nursing - license - denial - criminal convictions
Bethea-Tumani v. State Board of Nursing - Cmwlth Court - April 2010http://www.pacourts
In this appeal, Glecina Bethea-Tumani1 (Applicant) petitions for review of a final adjudication and order of the State Board of Nursing (Board), denying her application for a license as a registered nurse by examination under the Professional Nursing Law (Law). In April 1994, Applicant pled guilty to aggravated assault, a felony. In July 2008, she pled guilty to insurance fraud and conspiracy, two misdemeanors. She applied to the Board for a license on or about September 8, 2008. In its final adjudication and order, the Board denied Applicant’s license application based on these convictions. We affirm.
adequate findings -- While we agree with Applicant that the Board could have issued an opinion with more detailed factual findings regarding her asserted remorsefulness and personal accomplishments, we cannot conclude that the Board’s findings and conclusions are so lacking as to not meet the minimal requirements for an adjudication under Section 507 of the Administrative Agency Law. A review of the adjudication reveals that the Board made very specific findings of fact regarding the convictions and the potentially mitigating circumstances surrounding the convictions, as well as findings regarding Applicant’s professional achievements and work history. A review of the adjudication as a whole reveals that the Board merely gave more weight to the convictions than to the mitigating circumstances and Applicant’s statements of remorse and reform when reaching its determination. Under these circumstances, we must conclude that the adjudication is sufficient to allow effective appellate review under Section 507 of the Administrative Agency Law.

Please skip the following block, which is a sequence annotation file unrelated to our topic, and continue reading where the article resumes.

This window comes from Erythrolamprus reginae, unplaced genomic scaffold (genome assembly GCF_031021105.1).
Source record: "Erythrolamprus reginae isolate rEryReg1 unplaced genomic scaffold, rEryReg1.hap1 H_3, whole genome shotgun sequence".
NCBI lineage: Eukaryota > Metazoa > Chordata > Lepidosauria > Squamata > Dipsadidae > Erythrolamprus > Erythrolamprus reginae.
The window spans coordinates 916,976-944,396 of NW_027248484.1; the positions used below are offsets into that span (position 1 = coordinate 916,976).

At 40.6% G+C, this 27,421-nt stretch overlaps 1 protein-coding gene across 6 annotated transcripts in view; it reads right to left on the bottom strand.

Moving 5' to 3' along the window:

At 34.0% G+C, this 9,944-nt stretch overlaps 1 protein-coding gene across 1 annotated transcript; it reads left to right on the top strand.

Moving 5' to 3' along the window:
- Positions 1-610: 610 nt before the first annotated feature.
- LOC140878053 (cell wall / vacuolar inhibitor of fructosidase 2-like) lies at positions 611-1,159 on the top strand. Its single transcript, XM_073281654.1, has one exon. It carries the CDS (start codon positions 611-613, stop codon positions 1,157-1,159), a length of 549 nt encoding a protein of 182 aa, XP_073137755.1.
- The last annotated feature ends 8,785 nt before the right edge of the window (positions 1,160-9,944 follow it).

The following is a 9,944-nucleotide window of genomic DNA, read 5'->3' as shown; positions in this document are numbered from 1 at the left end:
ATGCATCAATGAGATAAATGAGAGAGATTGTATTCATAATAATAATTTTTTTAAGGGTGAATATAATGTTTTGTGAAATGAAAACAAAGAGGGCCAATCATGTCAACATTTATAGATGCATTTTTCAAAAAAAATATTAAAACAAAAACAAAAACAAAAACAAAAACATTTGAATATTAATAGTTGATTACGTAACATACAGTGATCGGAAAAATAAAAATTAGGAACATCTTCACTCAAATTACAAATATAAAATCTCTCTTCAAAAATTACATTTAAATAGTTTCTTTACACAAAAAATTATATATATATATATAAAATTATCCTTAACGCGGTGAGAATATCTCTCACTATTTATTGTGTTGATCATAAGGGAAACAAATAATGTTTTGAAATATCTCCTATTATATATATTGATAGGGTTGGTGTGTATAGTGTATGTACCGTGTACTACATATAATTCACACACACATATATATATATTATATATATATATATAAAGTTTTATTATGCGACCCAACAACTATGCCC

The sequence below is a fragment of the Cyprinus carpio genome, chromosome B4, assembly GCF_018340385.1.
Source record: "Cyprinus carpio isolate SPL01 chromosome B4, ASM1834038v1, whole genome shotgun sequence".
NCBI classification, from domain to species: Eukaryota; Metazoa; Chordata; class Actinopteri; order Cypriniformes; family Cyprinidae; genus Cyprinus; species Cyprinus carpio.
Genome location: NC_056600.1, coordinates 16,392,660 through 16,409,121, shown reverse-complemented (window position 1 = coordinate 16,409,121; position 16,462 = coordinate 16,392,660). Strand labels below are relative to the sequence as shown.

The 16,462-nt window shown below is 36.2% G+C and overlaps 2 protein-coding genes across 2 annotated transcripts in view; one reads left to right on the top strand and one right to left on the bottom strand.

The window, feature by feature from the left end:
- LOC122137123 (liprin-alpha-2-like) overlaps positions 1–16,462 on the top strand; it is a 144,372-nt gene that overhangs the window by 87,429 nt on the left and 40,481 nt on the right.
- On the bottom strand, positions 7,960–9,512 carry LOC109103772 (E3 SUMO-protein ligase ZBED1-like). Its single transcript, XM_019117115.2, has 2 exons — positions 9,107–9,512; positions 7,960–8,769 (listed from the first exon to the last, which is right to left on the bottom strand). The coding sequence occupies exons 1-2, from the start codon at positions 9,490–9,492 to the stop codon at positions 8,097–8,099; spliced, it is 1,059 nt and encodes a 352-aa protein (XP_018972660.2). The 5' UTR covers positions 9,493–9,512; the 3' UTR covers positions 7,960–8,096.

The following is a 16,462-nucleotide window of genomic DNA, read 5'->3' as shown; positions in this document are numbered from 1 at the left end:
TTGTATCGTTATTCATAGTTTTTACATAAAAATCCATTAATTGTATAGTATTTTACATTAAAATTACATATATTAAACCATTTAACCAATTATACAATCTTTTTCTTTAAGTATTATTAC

remotness of conviction - Applicant further contends that the Board erred in considering her conviction that occurred fourteen years earlier. Under these circumstances, we reject Applicant’s argument that the Board was per se prohibited from considering Applicant’s earlier conviction. Given the circumstances of this case, in particular the very recent conviction, we cannot conclude that the Board erred in considering the earlier conviction. Moreover, we note that even if the Board had erred in considering the earlier conviction, sufficient evidence exists to support the Board’s denial based solely on the recent insurance fraud and conspiracy conviction.
mitigating evidence - A board may give greater weight to the seriousness of a respondent’s criminal convictions than to mitigating evidence. Burnworth v. State Bd. of Vehicle Mfrs., Dealers and Salespersons, 589 A.2d 294, 297 (Pa. Cmwlth. 1991). Absent bad faith, fraud, capricious action or flagrant abuse of discretion, a reviewing court will not inquire into the wisdom of an administrative agency’s =discretionary action or into the details or manner of executing that action.
credibility determination based on written transcript is permitted - This Court has held that administrative adjudicators may determine credibility from the reading of a transcript.” Pellizzeri, 856 A.2d at 301. Even Daniels, which we do not concede applies, does not require that credibility determinations be made based on “live” testimony. While credibility determinations based on a witness’ demeanor may have been beneficial in this case, the Board did not err when it simply reviewed the record of the proceedings provided to it.